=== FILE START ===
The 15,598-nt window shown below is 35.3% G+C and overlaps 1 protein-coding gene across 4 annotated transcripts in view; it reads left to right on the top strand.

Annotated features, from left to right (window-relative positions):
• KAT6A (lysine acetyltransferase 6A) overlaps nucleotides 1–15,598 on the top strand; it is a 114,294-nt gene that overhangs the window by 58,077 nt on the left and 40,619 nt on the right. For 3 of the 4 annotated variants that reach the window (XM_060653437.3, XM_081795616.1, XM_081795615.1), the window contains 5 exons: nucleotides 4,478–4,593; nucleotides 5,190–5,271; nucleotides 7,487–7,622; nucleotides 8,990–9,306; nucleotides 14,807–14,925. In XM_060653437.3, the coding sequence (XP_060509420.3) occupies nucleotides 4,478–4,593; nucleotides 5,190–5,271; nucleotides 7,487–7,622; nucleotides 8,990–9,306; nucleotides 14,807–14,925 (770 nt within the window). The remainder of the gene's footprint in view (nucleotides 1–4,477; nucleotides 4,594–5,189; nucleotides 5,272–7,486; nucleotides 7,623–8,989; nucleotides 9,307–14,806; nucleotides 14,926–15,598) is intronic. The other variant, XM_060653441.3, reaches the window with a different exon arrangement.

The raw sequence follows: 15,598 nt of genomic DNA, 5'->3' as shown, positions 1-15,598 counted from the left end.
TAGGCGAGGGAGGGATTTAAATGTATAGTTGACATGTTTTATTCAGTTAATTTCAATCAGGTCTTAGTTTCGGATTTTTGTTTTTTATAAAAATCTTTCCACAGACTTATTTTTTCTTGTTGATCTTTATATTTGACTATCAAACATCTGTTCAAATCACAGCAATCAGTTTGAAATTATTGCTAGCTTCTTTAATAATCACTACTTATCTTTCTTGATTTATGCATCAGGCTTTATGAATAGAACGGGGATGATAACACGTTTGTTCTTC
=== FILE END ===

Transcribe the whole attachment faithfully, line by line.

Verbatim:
The 15,598-nt window shown below is 35.3% G+C and overlaps 1 protein-coding gene across 4 annotated transcripts in view; it reads left to right on the top strand.

Annotated features, from left to right (window-relative positions):
• KAT6A (lysine acetyltransferase 6A) overlaps nucleotides 1–15,598 on the top strand; it is a 114,294-nt gene that overhangs the window by 58,077 nt on the left and 40,619 nt on the right. For 3 of the 4 annotated variants that reach the window (XM_060653437.3, XM_081795616.1, XM_081795615.1), the window contains 5 exons: nucleotides 4,478–4,593; nucleotides 5,190–5,271; nucleotides 7,487–7,622; nucleotides 8,990–9,306; nucleotides 14,807–14,925. In XM_060653437.3, the coding sequence (XP_060509420.3) occupies nucleotides 4,478–4,593; nucleotides 5,190–5,271; nucleotides 7,487–7,622; nucleotides 8,990–9,306; nucleotides 14,807–14,925 (770 nt within the window). The remainder of the gene's footprint in view (nucleotides 1–4,477; nucleotides 4,594–5,189; nucleotides 5,272–7,486; nucleotides 7,623–8,989; nucleotides 9,307–14,806; nucleotides 14,926–15,598) is intronic. The other variant, XM_060653441.3, reaches the window with a different exon arrangement.

The raw sequence follows: 15,598 nt of genomic DNA, 5'->3' as shown, positions 1-15,598 counted from the left end.
TAGGCGAGGGAGGGATTTAAATGTATAGTTGACATGTTTTATTCAGTTAATTTCAATCAGGTCTTAGTTTCGGATTTTTGTTTTTTATAAAAATCTTTCCACAGACTTATTTTTTCTTGTTGATCTTTATATTTGACTATCAAACATCTGTTCAAATCACAGCAATCAGTTTGAAATTATTGCTAGCTTCTTTAATAATCACTACTTATCTTTCTTGATTTATGCATCAGGCTTTATGAATAGAACGGGGATGATAACACGTTTGTTCTTC